It isn’t easy to schedule in “troubleshoot my overnight numbers” to our already busy schedule, but taking the time to heed some of the above advice is sure to help your numbers improve, allowing for a more peaceful night.

Do you have trouble with your overnight blood sugars? Do you have any advice that worked for you? Share and comment below!

Source: diabetesdaily.com

6 Tasty Recipes for Peanut Butter Lovers

March kicks off with National Peanut Butter Lovers Day. While we think there’s more than enough reason to celebrate the existence of our all-time favorite spread every day, we’re honoring this event by featuring low-carb peanut butter recipes you (and your pancreas) will love.

Chocolate Peanut Butter Shortbread

Photo credit: Jennifer Shun

Chocolate Peanut Butter Shortbread

This shortbread is candy and cookie rolled into one. It uses low-carb almond and coconut flours for its base and rich dark chocolate with a tad of espresso for its topping, making it a flavorful option for snacks or dessert.

No-bake peanut butter cookies

Photo credit: Lisa MarcAurele

Peanut Butter No-Bake Cookies

No oven, no problem. With this recipe, you just mix the peanut butter with sunflower and pumpkin seeds, chocolate chips, and other ingredients for the batter, scoop them onto a baking sheet, and place them in the freezer. After 2 hours, you get to enjoy a sweet, crunchy, and satisfying dessert.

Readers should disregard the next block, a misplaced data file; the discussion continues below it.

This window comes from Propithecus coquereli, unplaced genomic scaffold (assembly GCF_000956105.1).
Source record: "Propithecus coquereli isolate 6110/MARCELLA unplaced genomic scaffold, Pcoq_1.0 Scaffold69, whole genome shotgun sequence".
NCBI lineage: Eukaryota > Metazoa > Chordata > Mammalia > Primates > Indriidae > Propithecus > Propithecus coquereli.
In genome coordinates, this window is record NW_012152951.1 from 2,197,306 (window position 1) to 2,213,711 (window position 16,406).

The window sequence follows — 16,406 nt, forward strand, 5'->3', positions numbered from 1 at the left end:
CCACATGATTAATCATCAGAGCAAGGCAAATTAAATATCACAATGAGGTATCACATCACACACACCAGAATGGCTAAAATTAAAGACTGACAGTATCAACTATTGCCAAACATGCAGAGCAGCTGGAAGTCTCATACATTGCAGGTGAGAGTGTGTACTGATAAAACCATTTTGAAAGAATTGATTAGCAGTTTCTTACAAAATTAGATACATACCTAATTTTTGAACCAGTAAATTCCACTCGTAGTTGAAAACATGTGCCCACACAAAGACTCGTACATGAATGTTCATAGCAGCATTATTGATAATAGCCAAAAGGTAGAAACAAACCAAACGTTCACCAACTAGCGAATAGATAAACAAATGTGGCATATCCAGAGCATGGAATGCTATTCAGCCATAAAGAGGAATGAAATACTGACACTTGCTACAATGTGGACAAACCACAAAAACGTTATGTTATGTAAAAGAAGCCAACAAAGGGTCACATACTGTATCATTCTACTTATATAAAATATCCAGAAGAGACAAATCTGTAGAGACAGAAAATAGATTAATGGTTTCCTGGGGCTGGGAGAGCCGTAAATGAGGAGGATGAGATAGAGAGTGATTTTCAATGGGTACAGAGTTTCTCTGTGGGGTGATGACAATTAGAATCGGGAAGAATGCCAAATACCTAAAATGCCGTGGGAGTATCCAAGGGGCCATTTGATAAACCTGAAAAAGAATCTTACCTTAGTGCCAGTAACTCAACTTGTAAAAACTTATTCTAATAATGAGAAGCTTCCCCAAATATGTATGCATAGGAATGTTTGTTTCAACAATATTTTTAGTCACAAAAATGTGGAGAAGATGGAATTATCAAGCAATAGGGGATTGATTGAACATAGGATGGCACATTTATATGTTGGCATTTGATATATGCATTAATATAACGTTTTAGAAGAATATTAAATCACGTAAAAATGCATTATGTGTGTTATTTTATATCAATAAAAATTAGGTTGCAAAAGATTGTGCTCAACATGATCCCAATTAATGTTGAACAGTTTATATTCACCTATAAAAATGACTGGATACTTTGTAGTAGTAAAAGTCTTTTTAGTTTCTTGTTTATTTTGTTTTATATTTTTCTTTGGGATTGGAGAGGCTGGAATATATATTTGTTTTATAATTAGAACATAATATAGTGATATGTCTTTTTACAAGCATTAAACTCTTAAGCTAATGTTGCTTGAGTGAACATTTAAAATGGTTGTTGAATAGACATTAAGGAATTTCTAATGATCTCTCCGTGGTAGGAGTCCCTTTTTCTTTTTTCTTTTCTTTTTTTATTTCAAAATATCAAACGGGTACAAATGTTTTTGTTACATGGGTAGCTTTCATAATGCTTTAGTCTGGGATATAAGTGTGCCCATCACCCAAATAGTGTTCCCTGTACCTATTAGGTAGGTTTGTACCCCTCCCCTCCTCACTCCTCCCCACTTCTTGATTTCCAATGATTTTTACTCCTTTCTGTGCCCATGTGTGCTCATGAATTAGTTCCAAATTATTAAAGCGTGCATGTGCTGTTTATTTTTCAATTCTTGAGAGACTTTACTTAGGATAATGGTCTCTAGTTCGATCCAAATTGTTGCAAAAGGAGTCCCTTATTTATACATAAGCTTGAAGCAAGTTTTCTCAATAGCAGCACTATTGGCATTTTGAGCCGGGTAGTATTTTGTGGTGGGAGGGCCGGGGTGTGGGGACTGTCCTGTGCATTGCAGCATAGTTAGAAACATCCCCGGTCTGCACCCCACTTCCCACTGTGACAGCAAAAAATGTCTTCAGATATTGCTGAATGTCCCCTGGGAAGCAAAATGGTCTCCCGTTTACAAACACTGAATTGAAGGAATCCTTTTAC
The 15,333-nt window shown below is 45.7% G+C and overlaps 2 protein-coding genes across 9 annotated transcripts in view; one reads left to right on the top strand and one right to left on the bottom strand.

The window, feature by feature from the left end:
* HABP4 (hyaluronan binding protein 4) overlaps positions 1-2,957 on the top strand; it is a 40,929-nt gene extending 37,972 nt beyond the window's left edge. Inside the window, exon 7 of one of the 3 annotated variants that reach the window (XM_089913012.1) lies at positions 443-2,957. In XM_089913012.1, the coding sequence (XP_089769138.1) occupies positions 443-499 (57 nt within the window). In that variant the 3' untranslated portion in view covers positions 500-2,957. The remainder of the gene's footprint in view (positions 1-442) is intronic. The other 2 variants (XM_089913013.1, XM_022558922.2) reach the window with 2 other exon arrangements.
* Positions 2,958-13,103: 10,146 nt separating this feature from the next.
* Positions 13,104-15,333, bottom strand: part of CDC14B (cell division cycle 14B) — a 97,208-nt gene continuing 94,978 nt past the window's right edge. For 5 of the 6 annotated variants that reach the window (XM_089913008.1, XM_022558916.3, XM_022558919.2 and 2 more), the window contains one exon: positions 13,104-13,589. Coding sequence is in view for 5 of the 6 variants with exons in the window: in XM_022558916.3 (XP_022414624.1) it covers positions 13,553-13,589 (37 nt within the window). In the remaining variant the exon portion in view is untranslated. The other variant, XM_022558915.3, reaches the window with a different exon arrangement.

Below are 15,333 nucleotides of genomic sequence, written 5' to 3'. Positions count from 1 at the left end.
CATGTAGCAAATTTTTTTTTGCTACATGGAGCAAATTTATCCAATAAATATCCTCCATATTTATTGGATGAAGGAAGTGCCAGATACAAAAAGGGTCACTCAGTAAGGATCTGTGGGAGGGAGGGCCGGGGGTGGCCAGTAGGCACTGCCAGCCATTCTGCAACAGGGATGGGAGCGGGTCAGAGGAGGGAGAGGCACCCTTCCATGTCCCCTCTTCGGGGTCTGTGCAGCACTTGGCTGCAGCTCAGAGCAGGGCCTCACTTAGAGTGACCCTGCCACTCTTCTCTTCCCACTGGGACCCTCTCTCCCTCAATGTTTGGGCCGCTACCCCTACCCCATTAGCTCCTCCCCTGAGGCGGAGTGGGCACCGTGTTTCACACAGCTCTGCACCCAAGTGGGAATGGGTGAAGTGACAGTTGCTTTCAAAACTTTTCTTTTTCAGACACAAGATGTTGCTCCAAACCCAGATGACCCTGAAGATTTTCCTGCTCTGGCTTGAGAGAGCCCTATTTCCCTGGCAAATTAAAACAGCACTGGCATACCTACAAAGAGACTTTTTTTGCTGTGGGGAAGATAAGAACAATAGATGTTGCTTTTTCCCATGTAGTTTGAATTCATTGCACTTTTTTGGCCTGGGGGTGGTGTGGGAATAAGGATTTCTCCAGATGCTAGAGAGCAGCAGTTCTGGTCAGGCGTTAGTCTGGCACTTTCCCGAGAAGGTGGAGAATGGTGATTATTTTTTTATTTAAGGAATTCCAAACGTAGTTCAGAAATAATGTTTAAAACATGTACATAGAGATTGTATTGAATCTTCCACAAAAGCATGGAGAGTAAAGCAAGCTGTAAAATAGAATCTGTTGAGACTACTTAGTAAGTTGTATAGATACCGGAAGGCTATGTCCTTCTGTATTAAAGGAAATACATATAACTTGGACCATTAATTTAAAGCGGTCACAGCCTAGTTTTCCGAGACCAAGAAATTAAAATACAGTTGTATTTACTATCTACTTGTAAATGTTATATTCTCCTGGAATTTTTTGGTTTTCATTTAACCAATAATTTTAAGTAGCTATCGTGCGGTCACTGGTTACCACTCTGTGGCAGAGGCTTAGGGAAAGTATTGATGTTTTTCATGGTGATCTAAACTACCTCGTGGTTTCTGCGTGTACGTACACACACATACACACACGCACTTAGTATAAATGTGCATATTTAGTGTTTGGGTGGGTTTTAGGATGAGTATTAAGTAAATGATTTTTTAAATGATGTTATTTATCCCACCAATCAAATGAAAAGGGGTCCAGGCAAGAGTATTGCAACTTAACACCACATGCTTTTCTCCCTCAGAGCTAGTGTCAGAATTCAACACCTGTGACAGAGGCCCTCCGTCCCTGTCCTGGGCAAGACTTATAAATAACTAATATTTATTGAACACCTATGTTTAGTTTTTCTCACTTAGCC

Peanut Butter Cheesecake

Photo credit: Brenda Bennett

Low-Carb Peanut Butter Cheesecake

Peanut butter in cheesecake sounds good, and it tastes even better if you top it with sugar-free melted chocolate. This recipe guides you on how to prepare this magical treat — without an oven. You make the crust in the processor and the cheesecake in the mixer. After putting them together, you let them set in the fridge for a few hours before adding the optional toppings.

Peanut Butter Smoothie

Photo credit: Carine Claudepierre

Peanut Butter Smoothie

This peanut butter smoothie is a light and refreshing drink for snacks. On days when you barely have time to make breakfast, or you’re bored with eggs and bacon, this can be a good alternative too. Add a scoop of low-carb protein powder if you want to make it extra fulfilling.

Peanut Butter Ice Cream

Photo credit: Taryn Scarfone

Peanut Butter Ice Cream